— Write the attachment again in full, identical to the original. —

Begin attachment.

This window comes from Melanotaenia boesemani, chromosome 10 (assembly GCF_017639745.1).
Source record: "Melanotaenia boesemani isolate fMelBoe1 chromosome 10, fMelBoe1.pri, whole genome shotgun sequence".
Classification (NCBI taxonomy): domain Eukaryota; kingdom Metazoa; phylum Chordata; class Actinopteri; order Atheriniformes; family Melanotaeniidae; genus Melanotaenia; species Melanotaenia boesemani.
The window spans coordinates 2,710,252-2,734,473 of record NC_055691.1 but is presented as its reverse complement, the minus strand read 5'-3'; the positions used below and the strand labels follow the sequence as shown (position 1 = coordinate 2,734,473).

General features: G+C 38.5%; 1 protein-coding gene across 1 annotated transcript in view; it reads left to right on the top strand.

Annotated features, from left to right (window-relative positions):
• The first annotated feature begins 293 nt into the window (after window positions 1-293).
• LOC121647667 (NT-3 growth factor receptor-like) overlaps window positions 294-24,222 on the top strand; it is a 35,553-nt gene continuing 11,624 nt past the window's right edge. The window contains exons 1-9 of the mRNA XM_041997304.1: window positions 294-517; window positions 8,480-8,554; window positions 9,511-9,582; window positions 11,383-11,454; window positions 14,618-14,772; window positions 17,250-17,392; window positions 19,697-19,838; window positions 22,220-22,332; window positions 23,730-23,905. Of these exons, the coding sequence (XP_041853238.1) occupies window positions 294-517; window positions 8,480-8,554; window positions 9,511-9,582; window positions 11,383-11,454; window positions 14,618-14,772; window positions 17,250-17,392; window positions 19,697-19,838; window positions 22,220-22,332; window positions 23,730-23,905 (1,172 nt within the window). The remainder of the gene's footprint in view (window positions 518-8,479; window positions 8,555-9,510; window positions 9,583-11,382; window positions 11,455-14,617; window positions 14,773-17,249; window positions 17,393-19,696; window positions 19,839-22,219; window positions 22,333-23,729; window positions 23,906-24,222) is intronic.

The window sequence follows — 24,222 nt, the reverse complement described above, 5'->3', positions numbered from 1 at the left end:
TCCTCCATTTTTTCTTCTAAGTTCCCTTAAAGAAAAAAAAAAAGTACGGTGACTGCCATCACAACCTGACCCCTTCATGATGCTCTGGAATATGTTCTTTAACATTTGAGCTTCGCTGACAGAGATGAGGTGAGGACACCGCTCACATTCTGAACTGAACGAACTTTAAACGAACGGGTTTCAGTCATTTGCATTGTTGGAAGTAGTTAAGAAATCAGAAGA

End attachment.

This window comes from Melanotaenia boesemani, chromosome 10 (assembly GCF_017639745.1).
Source record: "Melanotaenia boesemani isolate fMelBoe1 chromosome 10, fMelBoe1.pri, whole genome shotgun sequence".
Classification (NCBI taxonomy): domain Eukaryota; kingdom Metazoa; phylum Chordata; class Actinopteri; order Atheriniformes; family Melanotaeniidae; genus Melanotaenia; species Melanotaenia boesemani.
The window spans coordinates 2,710,252-2,734,473 of record NC_055691.1 but is presented as its reverse complement, the minus strand read 5'-3'; the positions used below and the strand labels follow the sequence as shown (position 1 = coordinate 2,734,473).

General features: G+C 38.5%; 1 protein-coding gene across 1 annotated transcript in view; it reads left to right on the top strand.

Annotated features, from left to right (window-relative positions):
• The first annotated feature begins 293 nt into the window (after window positions 1-293).
• LOC121647667 (NT-3 growth factor receptor-like) overlaps window positions 294-24,222 on the top strand; it is a 35,553-nt gene continuing 11,624 nt past the window's right edge. The window contains exons 1-9 of the mRNA XM_041997304.1: window positions 294-517; window positions 8,480-8,554; window positions 9,511-9,582; window positions 11,383-11,454; window positions 14,618-14,772; window positions 17,250-17,392; window positions 19,697-19,838; window positions 22,220-22,332; window positions 23,730-23,905. Of these exons, the coding sequence (XP_041853238.1) occupies window positions 294-517; window positions 8,480-8,554; window positions 9,511-9,582; window positions 11,383-11,454; window positions 14,618-14,772; window positions 17,250-17,392; window positions 19,697-19,838; window positions 22,220-22,332; window positions 23,730-23,905 (1,172 nt within the window). The remainder of the gene's footprint in view (window positions 518-8,479; window positions 8,555-9,510; window positions 9,583-11,382; window positions 11,455-14,617; window positions 14,773-17,249; window positions 17,393-19,696; window positions 19,839-22,219; window positions 22,333-23,729; window positions 23,906-24,222) is intronic.

The window sequence follows — 24,222 nt, the reverse complement described above, 5'->3', positions numbered from 1 at the left end:
TCCTCCATTTTTTCTTCTAAGTTCCCTTAAAGAAAAAAAAAAAGTACGGTGACTGCCATCACAACCTGACCCCTTCATGATGCTCTGGAATATGTTCTTTAACATTTGAGCTTCGCTGACAGAGATGAGGTGAGGACACCGCTCACATTCTGAACTGAACGAACTTTAAACGAACGGGTTTCAGTCATTTGCATTGTTGGAAGTAGTTAAGAAATCAGAAGA